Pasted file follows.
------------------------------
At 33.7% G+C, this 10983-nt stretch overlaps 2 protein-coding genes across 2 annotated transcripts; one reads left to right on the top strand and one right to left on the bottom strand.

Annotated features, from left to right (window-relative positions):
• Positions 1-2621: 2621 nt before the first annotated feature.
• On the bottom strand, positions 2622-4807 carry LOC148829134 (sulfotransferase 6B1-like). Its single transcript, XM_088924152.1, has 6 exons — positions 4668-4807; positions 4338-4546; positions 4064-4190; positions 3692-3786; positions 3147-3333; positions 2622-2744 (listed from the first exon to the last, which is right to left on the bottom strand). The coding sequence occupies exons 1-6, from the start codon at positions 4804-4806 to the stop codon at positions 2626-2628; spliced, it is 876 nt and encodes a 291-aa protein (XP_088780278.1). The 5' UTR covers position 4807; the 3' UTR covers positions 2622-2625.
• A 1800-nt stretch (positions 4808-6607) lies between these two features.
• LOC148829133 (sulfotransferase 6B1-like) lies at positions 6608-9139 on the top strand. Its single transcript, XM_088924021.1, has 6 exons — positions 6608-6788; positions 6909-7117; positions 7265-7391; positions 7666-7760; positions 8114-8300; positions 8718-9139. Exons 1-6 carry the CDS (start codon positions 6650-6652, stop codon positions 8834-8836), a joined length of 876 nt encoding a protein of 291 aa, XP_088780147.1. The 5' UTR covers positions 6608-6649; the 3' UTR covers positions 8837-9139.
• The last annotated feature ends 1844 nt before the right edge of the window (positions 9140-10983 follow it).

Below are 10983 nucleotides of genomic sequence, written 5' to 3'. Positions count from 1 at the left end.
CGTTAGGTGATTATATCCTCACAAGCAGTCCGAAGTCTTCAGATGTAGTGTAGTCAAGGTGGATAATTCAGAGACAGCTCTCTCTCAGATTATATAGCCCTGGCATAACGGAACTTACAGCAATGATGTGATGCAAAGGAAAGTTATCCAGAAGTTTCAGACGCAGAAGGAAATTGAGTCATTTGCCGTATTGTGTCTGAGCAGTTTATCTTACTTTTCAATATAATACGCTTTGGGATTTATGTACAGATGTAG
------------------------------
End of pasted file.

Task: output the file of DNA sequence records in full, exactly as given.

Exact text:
At 33.7% G+C, this 10983-nt stretch overlaps 2 protein-coding genes across 2 annotated transcripts; one reads left to right on the top strand and one right to left on the bottom strand.

Annotated features, from left to right (window-relative positions):
• Positions 1-2621: 2621 nt before the first annotated feature.
• On the bottom strand, positions 2622-4807 carry LOC148829134 (sulfotransferase 6B1-like). Its single transcript, XM_088924152.1, has 6 exons — positions 4668-4807; positions 4338-4546; positions 4064-4190; positions 3692-3786; positions 3147-3333; positions 2622-2744 (listed from the first exon to the last, which is right to left on the bottom strand). The coding sequence occupies exons 1-6, from the start codon at positions 4804-4806 to the stop codon at positions 2626-2628; spliced, it is 876 nt and encodes a 291-aa protein (XP_088780278.1). The 5' UTR covers position 4807; the 3' UTR covers positions 2622-2625.
• A 1800-nt stretch (positions 4808-6607) lies between these two features.
• LOC148829133 (sulfotransferase 6B1-like) lies at positions 6608-9139 on the top strand. Its single transcript, XM_088924021.1, has 6 exons — positions 6608-6788; positions 6909-7117; positions 7265-7391; positions 7666-7760; positions 8114-8300; positions 8718-9139. Exons 1-6 carry the CDS (start codon positions 6650-6652, stop codon positions 8834-8836), a joined length of 876 nt encoding a protein of 291 aa, XP_088780147.1. The 5' UTR covers positions 6608-6649; the 3' UTR covers positions 8837-9139.
• The last annotated feature ends 1844 nt before the right edge of the window (positions 9140-10983 follow it).

Below are 10983 nucleotides of genomic sequence, written 5' to 3'. Positions count from 1 at the left end.
CGTTAGGTGATTATATCCTCACAAGCAGTCCGAAGTCTTCAGATGTAGTGTAGTCAAGGTGGATAATTCAGAGACAGCTCTCTCTCAGATTATATAGCCCTGGCATAACGGAACTTACAGCAATGATGTGATGCAAAGGAAAGTTATCCAGAAGTTTCAGACGCAGAAGGAAATTGAGTCATTTGCCGTATTGTGTCTGAGCAGTTTATCTTACTTTTCAATATAATACGCTTTGGGATTTATGTACAGATGTAG